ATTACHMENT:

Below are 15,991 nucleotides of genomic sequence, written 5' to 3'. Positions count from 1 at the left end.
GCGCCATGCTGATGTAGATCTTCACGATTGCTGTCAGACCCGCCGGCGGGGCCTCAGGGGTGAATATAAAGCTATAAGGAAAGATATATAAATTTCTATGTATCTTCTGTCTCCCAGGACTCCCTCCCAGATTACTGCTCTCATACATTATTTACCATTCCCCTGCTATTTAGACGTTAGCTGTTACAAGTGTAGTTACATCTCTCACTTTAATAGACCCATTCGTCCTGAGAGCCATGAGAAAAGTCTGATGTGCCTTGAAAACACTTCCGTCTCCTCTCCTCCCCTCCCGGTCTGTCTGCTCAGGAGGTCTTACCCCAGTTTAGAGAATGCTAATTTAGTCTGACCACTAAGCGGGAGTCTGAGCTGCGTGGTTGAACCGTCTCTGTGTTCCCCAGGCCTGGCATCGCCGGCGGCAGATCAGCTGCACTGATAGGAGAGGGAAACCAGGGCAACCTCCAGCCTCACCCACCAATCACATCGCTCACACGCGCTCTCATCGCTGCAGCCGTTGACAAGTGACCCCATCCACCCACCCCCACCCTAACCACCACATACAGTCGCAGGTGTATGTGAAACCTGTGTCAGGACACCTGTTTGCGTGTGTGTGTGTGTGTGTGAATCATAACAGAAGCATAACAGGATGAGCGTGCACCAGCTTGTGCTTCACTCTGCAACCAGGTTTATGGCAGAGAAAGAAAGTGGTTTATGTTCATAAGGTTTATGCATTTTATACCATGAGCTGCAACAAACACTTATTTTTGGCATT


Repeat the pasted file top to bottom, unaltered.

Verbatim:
Below are 15,991 nucleotides of genomic sequence, written 5' to 3'. Positions count from 1 at the left end.
GCGCCATGCTGATGTAGATCTTCACGATTGCTGTCAGACCCGCCGGCGGGGCCTCAGGGGTGAATATAAAGCTATAAGGAAAGATATATAAATTTCTATGTATCTTCTGTCTCCCAGGACTCCCTCCCAGATTACTGCTCTCATACATTATTTACCATTCCCCTGCTATTTAGACGTTAGCTGTTACAAGTGTAGTTACATCTCTCACTTTAATAGACCCATTCGTCCTGAGAGCCATGAGAAAAGTCTGATGTGCCTTGAAAACACTTCCGTCTCCTCTCCTCCCCTCCCGGTCTGTCTGCTCAGGAGGTCTTACCCCAGTTTAGAGAATGCTAATTTAGTCTGACCACTAAGCGGGAGTCTGAGCTGCGTGGTTGAACCGTCTCTGTGTTCCCCAGGCCTGGCATCGCCGGCGGCAGATCAGCTGCACTGATAGGAGAGGGAAACCAGGGCAACCTCCAGCCTCACCCACCAATCACATCGCTCACACGCGCTCTCATCGCTGCAGCCGTTGACAAGTGACCCCATCCACCCACCCCCACCCTAACCACCACATACAGTCGCAGGTGTATGTGAAACCTGTGTCAGGACACCTGTTTGCGTGTGTGTGTGTGTGTGTGAATCATAACAGAAGCATAACAGGATGAGCGTGCACCAGCTTGTGCTTCACTCTGCAACCAGGTTTATGGCAGAGAAAGAAAGTGGTTTATGTTCATAAGGTTTATGCATTTTATACCATGAGCTGCAACAAACACTTATTTTTGGCATT